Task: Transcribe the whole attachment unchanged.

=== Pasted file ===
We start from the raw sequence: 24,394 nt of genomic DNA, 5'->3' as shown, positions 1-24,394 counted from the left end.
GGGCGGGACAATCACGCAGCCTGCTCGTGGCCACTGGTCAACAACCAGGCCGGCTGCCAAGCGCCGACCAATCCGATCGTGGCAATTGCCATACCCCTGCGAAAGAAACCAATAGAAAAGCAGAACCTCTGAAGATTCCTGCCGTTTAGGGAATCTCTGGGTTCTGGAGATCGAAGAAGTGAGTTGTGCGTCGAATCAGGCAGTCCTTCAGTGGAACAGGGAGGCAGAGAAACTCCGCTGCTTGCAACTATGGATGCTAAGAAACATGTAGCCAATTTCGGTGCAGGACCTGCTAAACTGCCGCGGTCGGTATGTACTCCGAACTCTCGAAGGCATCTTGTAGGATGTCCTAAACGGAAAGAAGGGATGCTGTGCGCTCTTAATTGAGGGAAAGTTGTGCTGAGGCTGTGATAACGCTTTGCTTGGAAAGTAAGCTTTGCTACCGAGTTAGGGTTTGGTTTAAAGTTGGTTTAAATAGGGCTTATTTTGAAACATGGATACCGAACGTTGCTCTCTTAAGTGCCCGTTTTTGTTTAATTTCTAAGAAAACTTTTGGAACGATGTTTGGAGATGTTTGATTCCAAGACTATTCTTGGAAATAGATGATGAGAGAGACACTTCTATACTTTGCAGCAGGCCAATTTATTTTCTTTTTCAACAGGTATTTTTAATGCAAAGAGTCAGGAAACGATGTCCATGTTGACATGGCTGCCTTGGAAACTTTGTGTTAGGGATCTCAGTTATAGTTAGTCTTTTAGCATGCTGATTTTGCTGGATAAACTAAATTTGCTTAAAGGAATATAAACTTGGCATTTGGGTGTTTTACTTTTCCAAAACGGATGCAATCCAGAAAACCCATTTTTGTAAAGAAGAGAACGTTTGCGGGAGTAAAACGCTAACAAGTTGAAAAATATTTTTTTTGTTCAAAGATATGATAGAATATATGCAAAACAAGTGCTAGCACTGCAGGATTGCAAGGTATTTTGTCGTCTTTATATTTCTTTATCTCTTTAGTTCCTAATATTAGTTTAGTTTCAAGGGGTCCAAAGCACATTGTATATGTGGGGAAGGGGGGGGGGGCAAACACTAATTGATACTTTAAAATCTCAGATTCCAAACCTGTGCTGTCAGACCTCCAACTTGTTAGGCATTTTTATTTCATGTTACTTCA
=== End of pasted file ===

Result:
We start from the raw sequence: 24,394 nt of genomic DNA, 5'->3' as shown, positions 1-24,394 counted from the left end.
GGGCGGGACAATCACGCAGCCTGCTCGTGGCCACTGGTCAACAACCAGGCCGGCTGCCAAGCGCCGACCAATCCGATCGTGGCAATTGCCATACCCCTGCGAAAGAAACCAATAGAAAAGCAGAACCTCTGAAGATTCCTGCCGTTTAGGGAATCTCTGGGTTCTGGAGATCGAAGAAGTGAGTTGTGCGTCGAATCAGGCAGTCCTTCAGTGGAACAGGGAGGCAGAGAAACTCCGCTGCTTGCAACTATGGATGCTAAGAAACATGTAGCCAATTTCGGTGCAGGACCTGCTAAACTGCCGCGGTCGGTATGTACTCCGAACTCTCGAAGGCATCTTGTAGGATGTCCTAAACGGAAAGAAGGGATGCTGTGCGCTCTTAATTGAGGGAAAGTTGTGCTGAGGCTGTGATAACGCTTTGCTTGGAAAGTAAGCTTTGCTACCGAGTTAGGGTTTGGTTTAAAGTTGGTTTAAATAGGGCTTATTTTGAAACATGGATACCGAACGTTGCTCTCTTAAGTGCCCGTTTTTGTTTAATTTCTAAGAAAACTTTTGGAACGATGTTTGGAGATGTTTGATTCCAAGACTATTCTTGGAAATAGATGATGAGAGAGACACTTCTATACTTTGCAGCAGGCCAATTTATTTTCTTTTTCAACAGGTATTTTTAATGCAAAGAGTCAGGAAACGATGTCCATGTTGACATGGCTGCCTTGGAAACTTTGTGTTAGGGATCTCAGTTATAGTTAGTCTTTTAGCATGCTGATTTTGCTGGATAAACTAAATTTGCTTAAAGGAATATAAACTTGGCATTTGGGTGTTTTACTTTTCCAAAACGGATGCAATCCAGAAAACCCATTTTTGTAAAGAAGAGAACGTTTGCGGGAGTAAAACGCTAACAAGTTGAAAAATATTTTTTTTGTTCAAAGATATGATAGAATATATGCAAAACAAGTGCTAGCACTGCAGGATTGCAAGGTATTTTGTCGTCTTTATATTTCTTTATCTCTTTAGTTCCTAATATTAGTTTAGTTTCAAGGGGTCCAAAGCACATTGTATATGTGGGGAAGGGGGGGGGGGCAAACACTAATTGATACTTTAAAATCTCAGATTCCAAACCTGTGCTGTCAGACCTCCAACTTGTTAGGCATTTTTATTTCATGTTACTTCA